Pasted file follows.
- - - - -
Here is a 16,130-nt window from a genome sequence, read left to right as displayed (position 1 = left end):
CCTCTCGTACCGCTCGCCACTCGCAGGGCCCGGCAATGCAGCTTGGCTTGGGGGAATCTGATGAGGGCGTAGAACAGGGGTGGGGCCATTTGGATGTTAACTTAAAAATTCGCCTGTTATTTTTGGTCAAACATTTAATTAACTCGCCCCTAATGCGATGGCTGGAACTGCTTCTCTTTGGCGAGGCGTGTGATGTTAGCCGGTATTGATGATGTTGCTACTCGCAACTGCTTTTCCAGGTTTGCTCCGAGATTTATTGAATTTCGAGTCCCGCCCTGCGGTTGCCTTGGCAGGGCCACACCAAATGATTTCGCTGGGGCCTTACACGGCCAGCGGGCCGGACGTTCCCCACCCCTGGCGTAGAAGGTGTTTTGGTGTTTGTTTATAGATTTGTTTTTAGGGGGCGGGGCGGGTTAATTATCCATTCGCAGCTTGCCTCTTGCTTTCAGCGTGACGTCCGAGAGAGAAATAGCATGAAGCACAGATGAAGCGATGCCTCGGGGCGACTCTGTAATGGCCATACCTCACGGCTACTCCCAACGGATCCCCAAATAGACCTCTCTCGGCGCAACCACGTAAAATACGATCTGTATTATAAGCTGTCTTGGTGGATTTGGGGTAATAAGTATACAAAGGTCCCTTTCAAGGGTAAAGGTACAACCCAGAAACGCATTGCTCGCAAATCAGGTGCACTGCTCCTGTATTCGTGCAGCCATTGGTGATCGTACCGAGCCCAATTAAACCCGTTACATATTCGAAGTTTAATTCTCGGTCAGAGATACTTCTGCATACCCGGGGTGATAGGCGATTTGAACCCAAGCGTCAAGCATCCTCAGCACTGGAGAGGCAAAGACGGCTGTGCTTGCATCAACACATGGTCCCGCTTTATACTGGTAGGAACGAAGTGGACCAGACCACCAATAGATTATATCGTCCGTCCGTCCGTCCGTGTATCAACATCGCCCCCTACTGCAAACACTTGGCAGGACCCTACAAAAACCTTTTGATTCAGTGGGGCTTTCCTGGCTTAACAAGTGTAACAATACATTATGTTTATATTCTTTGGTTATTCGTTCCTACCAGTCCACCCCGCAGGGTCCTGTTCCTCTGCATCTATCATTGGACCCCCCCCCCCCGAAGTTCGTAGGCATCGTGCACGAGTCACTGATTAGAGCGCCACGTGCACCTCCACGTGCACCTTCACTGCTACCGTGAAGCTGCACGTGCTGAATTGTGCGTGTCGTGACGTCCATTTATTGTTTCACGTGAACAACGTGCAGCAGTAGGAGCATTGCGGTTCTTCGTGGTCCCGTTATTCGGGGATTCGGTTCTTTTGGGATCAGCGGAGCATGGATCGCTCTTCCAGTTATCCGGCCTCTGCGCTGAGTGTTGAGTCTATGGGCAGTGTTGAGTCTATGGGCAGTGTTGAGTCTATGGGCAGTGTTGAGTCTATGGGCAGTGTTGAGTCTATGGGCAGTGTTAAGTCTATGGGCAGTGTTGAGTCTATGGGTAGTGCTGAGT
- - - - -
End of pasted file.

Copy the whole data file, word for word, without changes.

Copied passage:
Here is a 16,130-nt window from a genome sequence, read left to right as displayed (position 1 = left end):
CCTCTCGTACCGCTCGCCACTCGCAGGGCCCGGCAATGCAGCTTGGCTTGGGGGAATCTGATGAGGGCGTAGAACAGGGGTGGGGCCATTTGGATGTTAACTTAAAAATTCGCCTGTTATTTTTGGTCAAACATTTAATTAACTCGCCCCTAATGCGATGGCTGGAACTGCTTCTCTTTGGCGAGGCGTGTGATGTTAGCCGGTATTGATGATGTTGCTACTCGCAACTGCTTTTCCAGGTTTGCTCCGAGATTTATTGAATTTCGAGTCCCGCCCTGCGGTTGCCTTGGCAGGGCCACACCAAATGATTTCGCTGGGGCCTTACACGGCCAGCGGGCCGGACGTTCCCCACCCCTGGCGTAGAAGGTGTTTTGGTGTTTGTTTATAGATTTGTTTTTAGGGGGCGGGGCGGGTTAATTATCCATTCGCAGCTTGCCTCTTGCTTTCAGCGTGACGTCCGAGAGAGAAATAGCATGAAGCACAGATGAAGCGATGCCTCGGGGCGACTCTGTAATGGCCATACCTCACGGCTACTCCCAACGGATCCCCAAATAGACCTCTCTCGGCGCAACCACGTAAAATACGATCTGTATTATAAGCTGTCTTGGTGGATTTGGGGTAATAAGTATACAAAGGTCCCTTTCAAGGGTAAAGGTACAACCCAGAAACGCATTGCTCGCAAATCAGGTGCACTGCTCCTGTATTCGTGCAGCCATTGGTGATCGTACCGAGCCCAATTAAACCCGTTACATATTCGAAGTTTAATTCTCGGTCAGAGATACTTCTGCATACCCGGGGTGATAGGCGATTTGAACCCAAGCGTCAAGCATCCTCAGCACTGGAGAGGCAAAGACGGCTGTGCTTGCATCAACACATGGTCCCGCTTTATACTGGTAGGAACGAAGTGGACCAGACCACCAATAGATTATATCGTCCGTCCGTCCGTCCGTGTATCAACATCGCCCCCTACTGCAAACACTTGGCAGGACCCTACAAAAACCTTTTGATTCAGTGGGGCTTTCCTGGCTTAACAAGTGTAACAATACATTATGTTTATATTCTTTGGTTATTCGTTCCTACCAGTCCACCCCGCAGGGTCCTGTTCCTCTGCATCTATCATTGGACCCCCCCCCCCCGAAGTTCGTAGGCATCGTGCACGAGTCACTGATTAGAGCGCCACGTGCACCTCCACGTGCACCTTCACTGCTACCGTGAAGCTGCACGTGCTGAATTGTGCGTGTCGTGACGTCCATTTATTGTTTCACGTGAACAACGTGCAGCAGTAGGAGCATTGCGGTTCTTCGTGGTCCCGTTATTCGGGGATTCGGTTCTTTTGGGATCAGCGGAGCATGGATCGCTCTTCCAGTTATCCGGCCTCTGCGCTGAGTGTTGAGTCTATGGGCAGTGTTGAGTCTATGGGCAGTGTTGAGTCTATGGGCAGTGTTGAGTCTATGGGCAGTGTTGAGTCTATGGGCAGTGTTAAGTCTATGGGCAGTGTTGAGTCTATGGGTAGTGCTGAGT